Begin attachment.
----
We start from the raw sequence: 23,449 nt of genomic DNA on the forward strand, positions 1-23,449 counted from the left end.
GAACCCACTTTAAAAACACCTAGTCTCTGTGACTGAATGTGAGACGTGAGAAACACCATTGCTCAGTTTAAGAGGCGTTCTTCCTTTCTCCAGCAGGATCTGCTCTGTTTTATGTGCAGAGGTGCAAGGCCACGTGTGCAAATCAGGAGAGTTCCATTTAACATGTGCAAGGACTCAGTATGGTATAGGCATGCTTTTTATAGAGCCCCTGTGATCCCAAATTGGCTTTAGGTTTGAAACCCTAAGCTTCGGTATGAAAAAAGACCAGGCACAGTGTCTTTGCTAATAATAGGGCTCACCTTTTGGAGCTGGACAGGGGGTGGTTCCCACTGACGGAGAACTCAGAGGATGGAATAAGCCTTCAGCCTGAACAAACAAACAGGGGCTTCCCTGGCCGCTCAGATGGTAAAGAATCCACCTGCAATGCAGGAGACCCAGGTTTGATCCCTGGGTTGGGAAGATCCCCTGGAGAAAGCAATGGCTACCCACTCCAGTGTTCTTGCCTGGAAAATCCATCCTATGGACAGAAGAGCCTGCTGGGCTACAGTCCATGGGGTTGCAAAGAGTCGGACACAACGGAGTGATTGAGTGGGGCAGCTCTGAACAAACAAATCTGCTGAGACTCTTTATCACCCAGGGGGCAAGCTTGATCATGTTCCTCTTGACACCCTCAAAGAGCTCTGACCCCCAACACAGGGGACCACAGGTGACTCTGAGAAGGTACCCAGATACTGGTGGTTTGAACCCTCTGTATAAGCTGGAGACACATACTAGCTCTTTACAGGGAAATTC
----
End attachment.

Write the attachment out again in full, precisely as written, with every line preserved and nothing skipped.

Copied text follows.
We start from the raw sequence: 23,449 nt of genomic DNA on the forward strand, positions 1-23,449 counted from the left end.
GAACCCACTTTAAAAACACCTAGTCTCTGTGACTGAATGTGAGACGTGAGAAACACCATTGCTCAGTTTAAGAGGCGTTCTTCCTTTCTCCAGCAGGATCTGCTCTGTTTTATGTGCAGAGGTGCAAGGCCACGTGTGCAAATCAGGAGAGTTCCATTTAACATGTGCAAGGACTCAGTATGGTATAGGCATGCTTTTTATAGAGCCCCTGTGATCCCAAATTGGCTTTAGGTTTGAAACCCTAAGCTTCGGTATGAAAAAAGACCAGGCACAGTGTCTTTGCTAATAATAGGGCTCACCTTTTGGAGCTGGACAGGGGGTGGTTCCCACTGACGGAGAACTCAGAGGATGGAATAAGCCTTCAGCCTGAACAAACAAACAGGGGCTTCCCTGGCCGCTCAGATGGTAAAGAATCCACCTGCAATGCAGGAGACCCAGGTTTGATCCCTGGGTTGGGAAGATCCCCTGGAGAAAGCAATGGCTACCCACTCCAGTGTTCTTGCCTGGAAAATCCATCCTATGGACAGAAGAGCCTGCTGGGCTACAGTCCATGGGGTTGCAAAGAGTCGGACACAACGGAGTGATTGAGTGGGGCAGCTCTGAACAAACAAATCTGCTGAGACTCTTTATCACCCAGGGGGCAAGCTTGATCATGTTCCTCTTGACACCCTCAAAGAGCTCTGACCCCCAACACAGGGGACCACAGGTGACTCTGAGAAGGTACCCAGATACTGGTGGTTTGAACCCTCTGTATAAGCTGGAGACACATACTAGCTCTTTACAGGGAAATTC